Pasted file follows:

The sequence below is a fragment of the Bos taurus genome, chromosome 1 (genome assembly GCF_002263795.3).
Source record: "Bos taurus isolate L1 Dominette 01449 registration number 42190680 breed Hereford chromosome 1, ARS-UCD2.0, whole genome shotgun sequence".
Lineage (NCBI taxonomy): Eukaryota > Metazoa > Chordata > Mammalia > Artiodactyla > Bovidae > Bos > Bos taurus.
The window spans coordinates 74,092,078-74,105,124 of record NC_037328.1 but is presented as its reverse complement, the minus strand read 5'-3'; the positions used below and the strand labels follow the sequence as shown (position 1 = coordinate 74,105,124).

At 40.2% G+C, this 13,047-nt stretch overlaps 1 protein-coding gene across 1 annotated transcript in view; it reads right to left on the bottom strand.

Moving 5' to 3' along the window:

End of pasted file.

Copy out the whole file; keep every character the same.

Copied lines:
The sequence below is a fragment of the Bos taurus genome, chromosome 1 (genome assembly GCF_002263795.3).
Source record: "Bos taurus isolate L1 Dominette 01449 registration number 42190680 breed Hereford chromosome 1, ARS-UCD2.0, whole genome shotgun sequence".
Lineage (NCBI taxonomy): Eukaryota > Metazoa > Chordata > Mammalia > Artiodactyla > Bovidae > Bos > Bos taurus.
The window spans coordinates 74,092,078-74,105,124 of record NC_037328.1 but is presented as its reverse complement, the minus strand read 5'-3'; the positions used below and the strand labels follow the sequence as shown (position 1 = coordinate 74,105,124).

At 40.2% G+C, this 13,047-nt stretch overlaps 1 protein-coding gene across 1 annotated transcript in view; it reads right to left on the bottom strand.

Moving 5' to 3' along the window: